Cholesteryl Esters in Lipoproteins Can Be Selectively Taken Up by the Receptor SRBI

Findings from studies of HDL metabolism led to the discovery of a second, distinct mechanism of receptor-facilitated uptake of lipoprotein lipids. In these studies, experimental animals were injected with purified HDL particles in which the apolipoproteins were labeled with 125I and the core cho-lesteryl esters were labeled with 3H. The liver and steroid hormone-producing (steroidogenic) tissues in injected animals accumulated substantial amounts of the labeled cholesterol but not the associated labeled apolipoproteins. Conversely, a large amount of the 125I label, but not the 3H label, was ultimately found in the kidneys, where the apolipoproteins are degraded. These findings are inconsistent with receptor-mediated endocytosis of the entire particle. Rather, liver and steroidogenic cells selectively take up cho-lesteryl esters from the cores of HDL particles without accumulating the components of the outer shells.

depleted HDL particle rapidly dissociates from the receptor 4 and eventually returns to the circulation 5. [See C. Glass et al., 1983, Proc. Nat'l. Acad. Sci. USA 80:5435; Y Stein et al., 1983, Biochim. Biophys. Acta 752:98; and M. Krieger, 1999, Ann. Rev. Biochem. 68:523.]

depleted HDL particle rapidly dissociates from the receptor 4 and eventually returns to the circulation 5. [See C. Glass et al., 1983, Proc. Nat'l. Acad. Sci. USA 80:5435; Y Stein et al., 1983, Biochim. Biophys. Acta 752:98; and M. Krieger, 1999, Ann. Rev. Biochem. 68:523.]

Figure 18-16 depicts a model for the selective uptake of cholesteryl esters by a cell-surface receptor called sSR-BI (scavenger receptor, class B, type I). SR-BI binds HDL, LDL, and VLDL and can mediate selective uptake from all of these lipoproteins. The detailed mechanism of selective lipid uptake has not yet been elucidated, but it may entail hemifusion of the outer phospholipid monolayer of the lipoprotein and the exoplasmic leaflet of the plasma membrane. The cholesteryl esters initially enter the hydrophobic center of the plasma membrane, are subsequently transferred across the inner leaflet, and are eventually hy-drolyzed by cytosolic, not lysosomal, cholesteryl esterases. The lipid-depleted particles remaining after lipid transfer dissociate from SR-BI and return to the circulation; they can then extract more phospholipid and cholesterol from other cells by means of the ABCA1 protein or other cell-surface transport proteins (see Figure 18-13c). Eventually, small lipid-depleted HDL particles circulating in the bloodstream are filtered out by the kidney and bind to a different receptor on renal epithelial cells. After these particles have been internalized by receptor-mediated endocytosis, they are degraded by lysosomes.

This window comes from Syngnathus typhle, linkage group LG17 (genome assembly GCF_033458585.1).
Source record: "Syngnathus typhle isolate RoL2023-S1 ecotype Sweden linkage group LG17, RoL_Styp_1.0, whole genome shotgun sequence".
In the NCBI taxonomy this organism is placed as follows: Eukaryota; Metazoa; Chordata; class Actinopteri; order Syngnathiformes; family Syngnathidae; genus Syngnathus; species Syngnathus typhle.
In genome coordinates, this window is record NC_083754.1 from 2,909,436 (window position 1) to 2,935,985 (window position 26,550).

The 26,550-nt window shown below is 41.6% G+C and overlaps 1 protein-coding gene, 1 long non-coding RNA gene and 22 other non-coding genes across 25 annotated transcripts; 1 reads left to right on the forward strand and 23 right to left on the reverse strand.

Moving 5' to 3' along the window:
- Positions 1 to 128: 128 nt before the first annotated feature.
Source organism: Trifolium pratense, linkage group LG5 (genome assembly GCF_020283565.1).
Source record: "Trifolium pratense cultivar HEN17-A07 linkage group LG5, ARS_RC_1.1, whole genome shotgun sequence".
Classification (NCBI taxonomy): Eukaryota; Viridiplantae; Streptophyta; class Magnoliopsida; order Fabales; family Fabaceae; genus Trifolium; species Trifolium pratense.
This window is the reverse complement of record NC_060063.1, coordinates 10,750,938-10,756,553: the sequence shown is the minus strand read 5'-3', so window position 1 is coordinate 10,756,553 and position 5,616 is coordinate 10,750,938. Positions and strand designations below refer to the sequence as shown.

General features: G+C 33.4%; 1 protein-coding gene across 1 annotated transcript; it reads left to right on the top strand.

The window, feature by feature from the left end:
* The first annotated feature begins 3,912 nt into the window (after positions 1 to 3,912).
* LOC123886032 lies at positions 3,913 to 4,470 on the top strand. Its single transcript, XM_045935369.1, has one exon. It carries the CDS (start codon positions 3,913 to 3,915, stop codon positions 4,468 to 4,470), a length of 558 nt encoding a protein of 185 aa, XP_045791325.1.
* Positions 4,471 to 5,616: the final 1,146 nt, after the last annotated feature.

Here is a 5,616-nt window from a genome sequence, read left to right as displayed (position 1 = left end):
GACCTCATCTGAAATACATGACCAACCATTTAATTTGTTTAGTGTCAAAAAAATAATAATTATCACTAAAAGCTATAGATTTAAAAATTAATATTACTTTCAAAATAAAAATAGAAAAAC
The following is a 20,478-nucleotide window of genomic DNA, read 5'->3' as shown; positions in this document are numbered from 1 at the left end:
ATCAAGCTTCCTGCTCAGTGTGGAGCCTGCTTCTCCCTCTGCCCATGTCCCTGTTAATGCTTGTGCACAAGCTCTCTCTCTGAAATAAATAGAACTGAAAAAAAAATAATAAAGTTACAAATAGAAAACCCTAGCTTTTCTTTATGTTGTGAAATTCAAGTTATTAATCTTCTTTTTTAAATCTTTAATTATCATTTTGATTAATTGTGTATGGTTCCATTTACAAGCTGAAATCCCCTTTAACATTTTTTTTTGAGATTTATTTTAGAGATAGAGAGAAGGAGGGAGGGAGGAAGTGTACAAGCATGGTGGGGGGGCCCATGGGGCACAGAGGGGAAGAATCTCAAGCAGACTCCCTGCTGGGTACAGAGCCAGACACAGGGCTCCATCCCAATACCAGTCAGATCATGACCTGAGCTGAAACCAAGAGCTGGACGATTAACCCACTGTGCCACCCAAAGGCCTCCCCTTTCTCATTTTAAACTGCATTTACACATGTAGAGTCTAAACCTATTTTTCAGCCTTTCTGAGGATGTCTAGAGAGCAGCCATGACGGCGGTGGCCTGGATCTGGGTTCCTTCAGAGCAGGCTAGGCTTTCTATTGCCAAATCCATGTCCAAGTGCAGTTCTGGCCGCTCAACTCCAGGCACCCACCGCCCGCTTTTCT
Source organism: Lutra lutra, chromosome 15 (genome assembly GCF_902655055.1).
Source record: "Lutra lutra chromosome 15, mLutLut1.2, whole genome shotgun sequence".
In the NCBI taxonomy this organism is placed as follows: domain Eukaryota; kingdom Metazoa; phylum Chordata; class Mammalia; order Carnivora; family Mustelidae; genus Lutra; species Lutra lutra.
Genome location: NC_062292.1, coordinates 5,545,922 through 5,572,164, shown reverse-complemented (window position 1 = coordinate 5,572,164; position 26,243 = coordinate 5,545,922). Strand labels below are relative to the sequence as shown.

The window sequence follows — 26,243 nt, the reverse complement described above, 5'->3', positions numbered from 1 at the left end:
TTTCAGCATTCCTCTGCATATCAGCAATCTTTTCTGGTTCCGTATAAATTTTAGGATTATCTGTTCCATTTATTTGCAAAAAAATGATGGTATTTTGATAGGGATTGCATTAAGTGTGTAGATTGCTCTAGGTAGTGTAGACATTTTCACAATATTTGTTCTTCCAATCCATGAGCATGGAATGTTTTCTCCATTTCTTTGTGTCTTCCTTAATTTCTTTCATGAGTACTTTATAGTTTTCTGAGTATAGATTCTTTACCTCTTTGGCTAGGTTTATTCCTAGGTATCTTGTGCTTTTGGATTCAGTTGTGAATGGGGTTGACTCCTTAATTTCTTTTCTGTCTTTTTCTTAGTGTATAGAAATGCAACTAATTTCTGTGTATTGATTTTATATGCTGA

The receptor SR-BI differs in two important respects from the LDL receptor. First, SR-BI clusters on microvilli and in cell-surface lipid rafts (Chapter 5), not in coated pits as does the LDL receptor. Second, SR-BI mediates the transfer of lipids across the membrane, not endocytosis of entire LDL particles as mediated by the LDL receptor. A multifunctional receptor, SR-BI can mediate the selective uptake from lipopro-teins of diverse lipids (e.g., cholesteryl esters, vitamin E); it also functions in the reverse direction to facilitate the export of unesterified cholesterol from cells to bound lipoproteins. SR-BI has a structure similar to that of the fatty acid transporter CD36, and they both belong to the superfamily of scavenger receptors; as discussed later, some of these receptors apparently play a role in the onset of atherosclerosis.

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